When looking into lead times for printed products, you often see print speeds like 18,000 pages per hour marketed. At the end of the day, it means the equivalent of nearly 50 trillion pages printed per year.
But what’s the biggest challenge in quality printing lead times? Believe it or not, it isn’t necessarily the speed ink can be applied to paper or paper feed times.
One of the biggest problems for getting your print jobs on-time and high-quality is drying times. How can different factors affect sheet drying times, and therefore the quality of your prints?
Keep reading to find out that and more!
Factors That Influence Drying-Times in Offset Printing
Drying times will change based on an almost unlimited number of factors, it seems. Sheets that aren’t given the proper amount of time to dry, typically between 5-8 hours, have issues with ink adhesion, bleeding, and smearing.
Several of the most impactful and common factors that have solutions are:
- Amount of ink being applied
- Ink drying component concentration
- Fountain solution dose
- Paper moisture content
- Fountain solution or paper pH value
- Ink composition
- Low temperature or high humidity in the printing room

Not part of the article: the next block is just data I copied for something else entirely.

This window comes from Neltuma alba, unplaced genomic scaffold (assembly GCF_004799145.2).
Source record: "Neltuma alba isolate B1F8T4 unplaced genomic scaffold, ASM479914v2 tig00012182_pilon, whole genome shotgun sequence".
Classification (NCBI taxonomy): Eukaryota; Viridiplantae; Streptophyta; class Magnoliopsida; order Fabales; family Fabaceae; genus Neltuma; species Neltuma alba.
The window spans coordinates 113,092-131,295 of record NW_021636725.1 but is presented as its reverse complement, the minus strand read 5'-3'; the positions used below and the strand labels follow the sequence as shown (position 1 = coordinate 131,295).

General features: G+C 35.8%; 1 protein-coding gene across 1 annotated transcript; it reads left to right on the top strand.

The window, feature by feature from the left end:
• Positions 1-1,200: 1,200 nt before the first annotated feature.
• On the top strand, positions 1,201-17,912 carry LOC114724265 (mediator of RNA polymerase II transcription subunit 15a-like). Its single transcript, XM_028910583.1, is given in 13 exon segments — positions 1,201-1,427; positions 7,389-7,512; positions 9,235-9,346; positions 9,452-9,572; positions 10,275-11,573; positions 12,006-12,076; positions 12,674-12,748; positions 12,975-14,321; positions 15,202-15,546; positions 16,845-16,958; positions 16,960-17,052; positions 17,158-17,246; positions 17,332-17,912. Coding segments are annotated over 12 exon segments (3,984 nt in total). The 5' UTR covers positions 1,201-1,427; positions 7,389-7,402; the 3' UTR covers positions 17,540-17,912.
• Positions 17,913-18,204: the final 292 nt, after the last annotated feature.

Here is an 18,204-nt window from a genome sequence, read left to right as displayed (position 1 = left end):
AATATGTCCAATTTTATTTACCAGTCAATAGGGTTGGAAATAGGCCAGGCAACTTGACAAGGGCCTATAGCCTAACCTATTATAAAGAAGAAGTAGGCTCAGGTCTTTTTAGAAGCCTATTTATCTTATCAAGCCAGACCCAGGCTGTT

- Ink and varnish viscosity
There are numerous solutions for each scenario, which we’ll get into later. Just knowing the solution isn’t good enough though, because we need to know in detail why these issues cause drying problems.
What is the nature of offset printing that causes issues with paper and ink drying, anyway?
One of the largest contributing factors comes next — design.
Design Dilemma: Color Conversions
The majority of designs today are actually designed with a “digital-first” mindset. That is, logos are designed to primarily look good on smartphone and computer screens, and secondarily on printed materials.
An exception to this case might be if there are physical products and packaging.
One of the biggest issues is converting color from an RGB colorspace to CMYK colorspace, or four-color process, used in offset printing. A lot of younger or self-taught designers do the majority of their work on digital media, without much print-specific experience or training.
Many don’t deal with CMYK enough to know the difference between various CMYK ICC profiles, their history, and uses. More on the fixes that designers can build into the document from the start to reduce drying times later.
However, a lot of it has to do with fundamentals of color theory and using checklists called a “preflight” to make sure of some of the more important aspects of the print process.
A print-experienced graphic designer will know to check things like overprint, bleed, and other concerns. As well, they’ll know the color profile specifies a certain amount of ink to be used on coated or uncoated papers and what equipment the printer uses.
Coated or Uncoated: That Is the Question
There are hundreds of different kinds of paper, between bonded paper, satin or matte, and other art papers. Who knew that paper could be so complex?
One of the greater differences is simply if it is “coated” or “uncoated” papers. In this case, the most common coating material is one called kaolin, a type of clay material.